Stan Popovich is the author of “A Layman’s Guide to Managing Fear Using Psychology, Christianity and Non Resistant Methods”. Stan’s managing fear book has become very popular with over 300 positive book reviews and counting. Please read the many book reviews of Stan’s popular book by going to Stan’s website at http://www.managingfear.com/




How I Broke The Vicious Cycle Of Worry And Fear

By: Stan Popovich

Taking Exams at Penn State was the toughest part at being at Penn State. Each exam was 35% worth your final grade at the end of the semester. This means that if you messed up on one exam you would be lucky if you passed the entire class. If you failed the class, then you would have to retake the entire class again next semester. In addition, there was no such thing as an easy class at Penn State.

Before each major exam, I would worry about If I would be able to pass my exams. My mind would get overwhelmed with fearful thoughts which created more fear and worry which in turned created more fearful thoughts and worry. I was caught up in this vicious cycle of worry and fear which made things even more difficult and scary. I had to do something.

The first thing I did was to learn to take one day at a time. Instead of worrying about next week, I would take each day one at a time. Secondly, I made it a habit to exercise more because exercise would get rid of my negative thoughts and help me to think more clearly. I got in the habit of talking to God about my fears and worries. Using the help of God was a great help. Instead of studying my brains out, I made it a habit to spend some more time with my friends. Doing social activities with my friends was a great stress releaser during exam week.

I also talked to a mental health professional about my fears and she gave me different ideas on how to cope. I also focused on the facts of my current situation. I reasoned that all I could do was my best and if I failed, then I would learn from my mistakes and it would not be the end of the world. The worst case scenario would be to transfer to another school in my area which wasn’t as difficult. Having a plan helped me to relax. Before each exam I would take deep breathes. It was very tough but I passed all my classes and I eventually graduated a few years later.

We all get into that vicious cycling of worrying where you get overwhelmed with worrying and fearful thoughts. This creates more panic and worry and eventually you can’t function because you are a basket case. If you are in this situation try to use the same techniques I did when I was at Penn State. Those techniques I used can be used in any situation that gets us worked up with worry and fear. If you can manage your thoughts, you will stop this viscous cycle of worry. Most importantly use the services of a professional to give you additional advice.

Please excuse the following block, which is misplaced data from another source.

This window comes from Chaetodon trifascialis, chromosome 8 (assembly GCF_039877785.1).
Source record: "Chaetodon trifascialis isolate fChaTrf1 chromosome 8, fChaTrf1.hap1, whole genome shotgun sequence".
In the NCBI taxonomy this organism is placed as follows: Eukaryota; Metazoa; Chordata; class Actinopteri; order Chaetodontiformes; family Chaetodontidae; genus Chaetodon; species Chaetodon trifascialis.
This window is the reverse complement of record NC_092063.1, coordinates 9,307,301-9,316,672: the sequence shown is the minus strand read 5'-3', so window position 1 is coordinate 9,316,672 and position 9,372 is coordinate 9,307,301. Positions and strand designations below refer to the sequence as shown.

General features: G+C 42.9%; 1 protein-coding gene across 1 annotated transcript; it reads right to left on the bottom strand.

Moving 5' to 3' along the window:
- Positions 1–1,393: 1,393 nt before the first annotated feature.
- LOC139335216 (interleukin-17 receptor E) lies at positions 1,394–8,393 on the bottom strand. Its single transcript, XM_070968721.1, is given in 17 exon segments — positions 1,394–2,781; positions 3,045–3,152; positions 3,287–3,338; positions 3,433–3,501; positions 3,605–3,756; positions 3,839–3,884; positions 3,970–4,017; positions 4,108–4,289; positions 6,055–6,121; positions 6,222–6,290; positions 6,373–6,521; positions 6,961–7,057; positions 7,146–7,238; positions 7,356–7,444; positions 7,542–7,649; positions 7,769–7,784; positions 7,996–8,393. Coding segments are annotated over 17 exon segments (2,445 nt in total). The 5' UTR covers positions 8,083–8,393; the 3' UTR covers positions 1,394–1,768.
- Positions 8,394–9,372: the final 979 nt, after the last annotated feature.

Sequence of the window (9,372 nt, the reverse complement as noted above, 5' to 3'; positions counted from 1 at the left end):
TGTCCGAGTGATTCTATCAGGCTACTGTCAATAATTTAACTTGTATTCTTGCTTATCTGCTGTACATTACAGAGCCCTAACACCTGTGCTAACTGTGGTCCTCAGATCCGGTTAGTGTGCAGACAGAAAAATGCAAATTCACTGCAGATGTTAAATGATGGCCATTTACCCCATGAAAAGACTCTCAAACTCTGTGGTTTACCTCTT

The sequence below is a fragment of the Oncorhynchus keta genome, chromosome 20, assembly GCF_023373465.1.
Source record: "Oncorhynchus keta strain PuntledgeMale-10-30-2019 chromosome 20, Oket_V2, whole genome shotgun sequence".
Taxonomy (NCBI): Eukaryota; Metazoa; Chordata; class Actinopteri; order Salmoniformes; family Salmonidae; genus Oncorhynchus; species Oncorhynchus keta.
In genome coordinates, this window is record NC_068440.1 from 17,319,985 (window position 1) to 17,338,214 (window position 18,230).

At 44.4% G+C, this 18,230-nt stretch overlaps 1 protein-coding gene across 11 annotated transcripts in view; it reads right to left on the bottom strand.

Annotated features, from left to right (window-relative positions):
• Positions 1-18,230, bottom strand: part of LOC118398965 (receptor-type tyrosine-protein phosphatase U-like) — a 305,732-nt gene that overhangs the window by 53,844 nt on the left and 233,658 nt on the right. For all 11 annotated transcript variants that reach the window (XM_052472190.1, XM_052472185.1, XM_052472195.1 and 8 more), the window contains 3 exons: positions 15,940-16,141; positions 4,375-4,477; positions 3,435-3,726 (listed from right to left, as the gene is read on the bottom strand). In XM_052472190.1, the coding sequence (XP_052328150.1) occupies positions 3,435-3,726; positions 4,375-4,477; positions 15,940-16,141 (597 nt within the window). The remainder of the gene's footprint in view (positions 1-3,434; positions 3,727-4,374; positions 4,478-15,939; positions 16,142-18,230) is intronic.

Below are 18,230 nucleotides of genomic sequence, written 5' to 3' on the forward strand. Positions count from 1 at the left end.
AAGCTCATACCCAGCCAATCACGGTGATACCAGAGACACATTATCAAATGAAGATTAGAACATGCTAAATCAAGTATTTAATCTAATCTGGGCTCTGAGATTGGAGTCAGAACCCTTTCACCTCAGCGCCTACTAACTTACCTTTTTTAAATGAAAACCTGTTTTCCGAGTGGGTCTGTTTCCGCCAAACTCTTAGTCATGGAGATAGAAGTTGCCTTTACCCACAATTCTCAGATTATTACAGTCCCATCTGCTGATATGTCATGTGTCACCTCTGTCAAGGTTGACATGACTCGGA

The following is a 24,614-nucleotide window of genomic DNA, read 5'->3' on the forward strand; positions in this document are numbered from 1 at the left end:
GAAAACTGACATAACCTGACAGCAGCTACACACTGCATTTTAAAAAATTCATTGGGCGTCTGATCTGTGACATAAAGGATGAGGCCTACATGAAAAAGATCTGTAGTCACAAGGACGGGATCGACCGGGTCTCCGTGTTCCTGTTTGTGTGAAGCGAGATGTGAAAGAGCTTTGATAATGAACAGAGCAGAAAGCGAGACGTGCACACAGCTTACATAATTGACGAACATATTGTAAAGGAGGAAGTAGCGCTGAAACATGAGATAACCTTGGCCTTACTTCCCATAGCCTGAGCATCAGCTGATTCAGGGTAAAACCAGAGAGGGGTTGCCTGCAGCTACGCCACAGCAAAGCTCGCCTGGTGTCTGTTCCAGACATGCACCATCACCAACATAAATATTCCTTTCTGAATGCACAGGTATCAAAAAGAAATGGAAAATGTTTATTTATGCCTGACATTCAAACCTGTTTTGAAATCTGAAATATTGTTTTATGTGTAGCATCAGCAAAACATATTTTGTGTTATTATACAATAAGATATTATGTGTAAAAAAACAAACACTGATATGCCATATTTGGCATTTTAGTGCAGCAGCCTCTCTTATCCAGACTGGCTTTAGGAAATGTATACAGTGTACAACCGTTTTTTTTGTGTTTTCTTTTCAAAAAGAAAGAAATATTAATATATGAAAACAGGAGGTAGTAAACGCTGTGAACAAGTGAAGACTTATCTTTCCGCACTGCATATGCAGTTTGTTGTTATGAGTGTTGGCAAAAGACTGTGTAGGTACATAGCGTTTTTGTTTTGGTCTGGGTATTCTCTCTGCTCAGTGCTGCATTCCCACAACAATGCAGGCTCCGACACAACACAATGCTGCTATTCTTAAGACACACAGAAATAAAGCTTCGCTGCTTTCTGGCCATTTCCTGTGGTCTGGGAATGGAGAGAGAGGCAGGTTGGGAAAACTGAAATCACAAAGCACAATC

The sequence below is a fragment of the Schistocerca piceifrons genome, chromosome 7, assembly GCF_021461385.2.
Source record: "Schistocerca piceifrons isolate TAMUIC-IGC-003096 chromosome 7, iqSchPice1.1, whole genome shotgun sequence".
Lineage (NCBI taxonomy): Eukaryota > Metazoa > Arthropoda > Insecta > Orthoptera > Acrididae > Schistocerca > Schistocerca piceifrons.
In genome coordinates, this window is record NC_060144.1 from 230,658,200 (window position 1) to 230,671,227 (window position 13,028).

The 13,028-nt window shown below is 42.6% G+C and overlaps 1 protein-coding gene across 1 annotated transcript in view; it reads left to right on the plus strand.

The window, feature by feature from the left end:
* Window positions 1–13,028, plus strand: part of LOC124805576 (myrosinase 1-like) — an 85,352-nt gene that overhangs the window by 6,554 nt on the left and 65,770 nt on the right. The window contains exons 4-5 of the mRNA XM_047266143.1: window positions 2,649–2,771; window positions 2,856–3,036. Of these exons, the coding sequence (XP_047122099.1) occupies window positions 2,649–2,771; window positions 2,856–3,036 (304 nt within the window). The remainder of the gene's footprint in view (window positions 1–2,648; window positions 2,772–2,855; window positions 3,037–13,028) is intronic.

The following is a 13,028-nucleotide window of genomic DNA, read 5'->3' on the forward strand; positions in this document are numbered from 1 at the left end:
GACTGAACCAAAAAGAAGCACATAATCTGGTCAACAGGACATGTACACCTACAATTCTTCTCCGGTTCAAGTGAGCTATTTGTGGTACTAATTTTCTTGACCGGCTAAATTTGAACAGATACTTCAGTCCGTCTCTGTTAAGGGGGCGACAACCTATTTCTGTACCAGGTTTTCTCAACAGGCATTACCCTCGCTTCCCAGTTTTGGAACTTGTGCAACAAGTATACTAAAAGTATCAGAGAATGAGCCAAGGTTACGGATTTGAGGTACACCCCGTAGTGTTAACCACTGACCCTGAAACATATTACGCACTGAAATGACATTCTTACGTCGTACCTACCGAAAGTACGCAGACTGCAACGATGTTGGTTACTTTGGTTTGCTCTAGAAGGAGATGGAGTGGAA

BIOGRAPHY:


Stan Popovich is the author of “A Layman’s Guide to Managing Fear Using Psychology, Christianity and Non Resistant Methods”. Stan’s managing fear book has become very popular with over 300 positive book reviews and counting. Please read the many book reviews of Stan’s popular book by going to Stan’s website at http://www.managingfear.com/


6 Tips On How To Deal With A Celebrity Breakup

By: Stan Popovich


Sometimes it can be difficult for celebrities to manage the stress and depression of ending a relationship with someone. Here are some tips on how celebrities can deal with a breakup.

1.Give it some time. At first, you will feel sad and will not want to do anything, however things do get better as time goes on. Give it a month or so and you will feel a little better. Just understand that as more as time goes by, the better you will feel.

2. Meet new people. Do some volunteer work to meet some people and make new friends. Getting involved by helping others will make you feel better and your help could assist many people who may be worse off than you. Go to your local church and see what kinds of volunteer activities are available in the community.



3. Stay Active. Determine what interests you may have and pursue those things you may like to do. Maybe you always wanted to travel someplace and never had the time or maybe you wanted to try a new hobby. This would be a great time to do something you like.



4. Help The Animals. Get involved at your local animal shelter. Animals can be a great source of companionship and they can help uplift our spirits. Animals are a great way to prevent loneliness and many of them need your help. You won’t be sorry if you spend some time playing with a dog, cat or other animal.



5. Learn to manage your negative thinking. When you are depressed, you will tend to think of negative things. When this happens remind yourself that worry exaggerates the problems you have and that things will get better. Try to avoid negative thoughts and remain positive.



6. Stay Optimistic. Remind yourself that you will meet other people and make new friends. Try to go to places where you can meet other people and just be yourself. You never know when you might make a new friend.



Remember that just because you ended a relationship does not mean that you will be alone for the rest of your life. People come and go and with that relationships develop and end. The key is to be the best person you can be and just be yourself. You will feel better a lot faster if you stay active and make the effort to make new friends.



BIOGRAPHY:

Stan Popovich is the author of “A Layman’s Guide to Managing Fear Using Psychology, Christianity and Non Resistant Methods”. Stan’s managing fear book has become very popular with over 300 positive book reviews and counting. Please read the many book reviews of Stan’s popular book by going to Stan’s website at http://www.managingfear.com/